Ordinary consciousness gets one over this difficulty by not vividly connecting what is recalled, but simply placing the waking image next to the image one has on falling asleep. The person who has raised his consciousness to a high degree of sensitiveness, however, through conscious imitation of the dream, finds that the two images fall apart from one another [fallen ausenander]. For him an abyss lies between them, but because he notices this abyss it already begins to fill itself up. For his self-awareness the dreamless sleep ceases to be an empty passage of time. Out of it there emerges like a memory a spiritual content of the “empty time,” like a memory, it is true, of something that ordinary consciousness had not contained before. Even so this memory points to an experience of one's own soul like an ordinary memory. The soul, however, really looks thereby into that which in ordinary experience — in dreamless sleep — occurred unconsciously.
On this path the soul looks still more deeply within than it does in the condition that arises as a result of the conscious dream imitation. In this condition the soul beholds its own body-forming being. Through the conscious penetration of dreamless sleep, the soul perceives itself in its own being, completely detached from the body.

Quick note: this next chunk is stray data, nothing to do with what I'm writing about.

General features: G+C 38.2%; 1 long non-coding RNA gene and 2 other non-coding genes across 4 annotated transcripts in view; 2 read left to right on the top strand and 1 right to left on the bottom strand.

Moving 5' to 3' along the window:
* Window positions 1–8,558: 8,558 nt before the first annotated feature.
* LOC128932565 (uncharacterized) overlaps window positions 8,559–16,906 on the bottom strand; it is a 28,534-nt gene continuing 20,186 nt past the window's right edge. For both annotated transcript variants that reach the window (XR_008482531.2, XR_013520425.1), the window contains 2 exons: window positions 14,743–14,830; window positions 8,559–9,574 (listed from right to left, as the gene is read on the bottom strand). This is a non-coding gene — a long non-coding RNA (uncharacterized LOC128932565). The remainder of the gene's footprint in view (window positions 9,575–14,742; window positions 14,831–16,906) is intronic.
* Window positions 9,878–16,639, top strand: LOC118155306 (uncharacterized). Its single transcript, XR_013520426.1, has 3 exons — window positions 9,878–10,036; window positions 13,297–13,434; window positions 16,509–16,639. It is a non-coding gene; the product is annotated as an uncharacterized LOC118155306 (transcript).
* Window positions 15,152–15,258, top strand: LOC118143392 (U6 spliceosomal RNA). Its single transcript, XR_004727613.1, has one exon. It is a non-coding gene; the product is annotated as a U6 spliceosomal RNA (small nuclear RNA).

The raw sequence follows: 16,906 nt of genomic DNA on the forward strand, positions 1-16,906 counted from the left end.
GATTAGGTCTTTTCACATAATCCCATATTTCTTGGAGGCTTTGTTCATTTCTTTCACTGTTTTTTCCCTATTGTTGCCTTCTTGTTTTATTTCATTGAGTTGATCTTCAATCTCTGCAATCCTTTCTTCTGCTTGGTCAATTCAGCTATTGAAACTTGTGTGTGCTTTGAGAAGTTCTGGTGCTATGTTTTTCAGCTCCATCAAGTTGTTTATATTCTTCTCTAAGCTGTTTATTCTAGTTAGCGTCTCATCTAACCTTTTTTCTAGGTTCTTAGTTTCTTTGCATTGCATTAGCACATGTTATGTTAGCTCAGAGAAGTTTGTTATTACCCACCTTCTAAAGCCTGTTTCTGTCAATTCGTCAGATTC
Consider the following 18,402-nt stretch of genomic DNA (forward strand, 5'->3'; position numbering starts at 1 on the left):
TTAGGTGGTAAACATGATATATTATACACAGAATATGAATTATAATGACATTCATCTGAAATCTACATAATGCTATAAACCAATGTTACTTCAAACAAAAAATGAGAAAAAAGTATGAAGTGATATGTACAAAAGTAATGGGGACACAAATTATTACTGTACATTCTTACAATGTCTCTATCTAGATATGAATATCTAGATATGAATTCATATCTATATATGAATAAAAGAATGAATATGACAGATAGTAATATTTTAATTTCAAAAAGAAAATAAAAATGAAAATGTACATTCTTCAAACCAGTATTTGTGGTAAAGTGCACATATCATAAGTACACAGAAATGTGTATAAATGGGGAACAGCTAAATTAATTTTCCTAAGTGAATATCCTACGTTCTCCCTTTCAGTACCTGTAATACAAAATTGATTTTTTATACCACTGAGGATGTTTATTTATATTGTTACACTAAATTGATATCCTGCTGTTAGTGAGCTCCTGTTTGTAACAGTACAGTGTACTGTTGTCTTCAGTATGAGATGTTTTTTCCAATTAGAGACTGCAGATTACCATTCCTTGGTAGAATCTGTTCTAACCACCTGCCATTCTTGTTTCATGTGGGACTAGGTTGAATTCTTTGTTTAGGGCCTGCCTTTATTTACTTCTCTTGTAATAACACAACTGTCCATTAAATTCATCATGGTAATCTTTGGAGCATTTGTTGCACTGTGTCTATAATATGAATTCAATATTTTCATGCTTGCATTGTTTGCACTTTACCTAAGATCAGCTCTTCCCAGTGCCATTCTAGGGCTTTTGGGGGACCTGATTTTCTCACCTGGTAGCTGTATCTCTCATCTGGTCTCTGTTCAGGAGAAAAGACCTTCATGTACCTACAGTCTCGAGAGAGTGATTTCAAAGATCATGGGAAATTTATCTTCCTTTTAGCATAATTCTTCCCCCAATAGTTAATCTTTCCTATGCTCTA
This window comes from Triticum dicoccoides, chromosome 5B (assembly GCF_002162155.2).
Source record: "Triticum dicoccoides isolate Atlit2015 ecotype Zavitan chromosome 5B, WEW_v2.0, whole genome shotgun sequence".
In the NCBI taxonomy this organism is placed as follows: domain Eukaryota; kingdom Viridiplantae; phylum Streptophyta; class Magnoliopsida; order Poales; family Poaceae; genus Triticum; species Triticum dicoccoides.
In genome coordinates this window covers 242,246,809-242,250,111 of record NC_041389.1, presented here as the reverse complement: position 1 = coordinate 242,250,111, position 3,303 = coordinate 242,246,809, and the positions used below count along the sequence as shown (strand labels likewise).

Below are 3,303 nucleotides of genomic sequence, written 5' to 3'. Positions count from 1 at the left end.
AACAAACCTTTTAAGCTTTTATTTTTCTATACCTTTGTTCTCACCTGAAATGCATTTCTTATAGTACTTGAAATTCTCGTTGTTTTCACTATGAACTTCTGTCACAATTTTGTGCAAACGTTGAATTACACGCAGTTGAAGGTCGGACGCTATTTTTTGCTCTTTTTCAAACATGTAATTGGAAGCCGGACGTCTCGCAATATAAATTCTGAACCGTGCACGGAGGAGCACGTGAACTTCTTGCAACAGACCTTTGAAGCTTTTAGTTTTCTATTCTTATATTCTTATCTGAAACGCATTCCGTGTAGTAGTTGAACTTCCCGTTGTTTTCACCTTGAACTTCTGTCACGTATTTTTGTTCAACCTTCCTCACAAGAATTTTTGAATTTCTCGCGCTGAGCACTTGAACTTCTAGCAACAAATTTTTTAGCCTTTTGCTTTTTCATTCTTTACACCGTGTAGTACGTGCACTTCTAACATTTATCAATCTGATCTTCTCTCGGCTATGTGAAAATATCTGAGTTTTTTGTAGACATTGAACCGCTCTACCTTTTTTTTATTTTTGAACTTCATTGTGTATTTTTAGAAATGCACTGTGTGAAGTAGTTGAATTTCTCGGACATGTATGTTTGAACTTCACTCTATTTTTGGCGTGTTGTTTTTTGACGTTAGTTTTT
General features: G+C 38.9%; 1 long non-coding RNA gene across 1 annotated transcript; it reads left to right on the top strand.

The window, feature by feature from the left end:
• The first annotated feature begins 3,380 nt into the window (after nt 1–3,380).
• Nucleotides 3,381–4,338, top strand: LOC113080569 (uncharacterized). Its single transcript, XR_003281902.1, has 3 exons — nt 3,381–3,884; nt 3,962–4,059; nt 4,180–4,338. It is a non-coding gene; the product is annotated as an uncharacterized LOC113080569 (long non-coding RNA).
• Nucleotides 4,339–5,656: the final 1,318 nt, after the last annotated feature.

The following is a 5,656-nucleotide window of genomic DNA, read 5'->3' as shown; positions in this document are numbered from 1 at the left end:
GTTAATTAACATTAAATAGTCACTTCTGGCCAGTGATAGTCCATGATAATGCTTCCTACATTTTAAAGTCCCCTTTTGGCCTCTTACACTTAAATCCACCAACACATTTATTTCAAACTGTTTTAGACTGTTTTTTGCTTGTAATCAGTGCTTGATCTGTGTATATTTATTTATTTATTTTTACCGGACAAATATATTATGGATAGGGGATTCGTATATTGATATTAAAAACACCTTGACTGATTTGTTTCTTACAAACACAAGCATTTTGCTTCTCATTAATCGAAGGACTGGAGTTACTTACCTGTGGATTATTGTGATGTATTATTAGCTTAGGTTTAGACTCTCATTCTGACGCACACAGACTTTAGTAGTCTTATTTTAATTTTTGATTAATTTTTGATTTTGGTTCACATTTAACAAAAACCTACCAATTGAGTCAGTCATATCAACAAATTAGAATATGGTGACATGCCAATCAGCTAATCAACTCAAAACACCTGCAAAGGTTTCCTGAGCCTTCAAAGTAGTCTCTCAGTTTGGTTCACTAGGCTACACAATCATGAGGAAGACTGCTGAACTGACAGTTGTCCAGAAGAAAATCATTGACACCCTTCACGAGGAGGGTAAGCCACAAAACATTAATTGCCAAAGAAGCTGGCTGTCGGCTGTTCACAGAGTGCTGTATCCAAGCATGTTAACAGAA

Now, however, the soul beholds not only the forming of the body but also, beyond that, the formation of its own willing [Wollen].
The inner nature of the will remains as unknown to ordinary consciousness as the events of dreamless sleep. One experiences a thought that contains the intention of the will. This thought sinks into the obscure world of the feelings and disappears into the darkness of the bodily processes. It emerges again as the external bodily process of an arm movement that is comprehended anew through a thought. Between the two thought contents there lies something like the sleep between the thoughts before falling asleep and those after waking.
Now as the inner working of the soul upon the body becomes comprehensible to the first level of vision, so does the will over and above the body to the second. The soul can follow the path to behold its inner working upon the body's organic development; and it can take the other path by which it learns to comprehend how the soul works on the body in such a way as to extract the will from it.
And just as dreaming lies between sleeping and waking, so feeling lies between willing and thinking. On the same path that leads to the illumination of the will process lies the illumination of the world of feeling also.
.. is called 'The Experiences of Sleep and their Spiritual Background'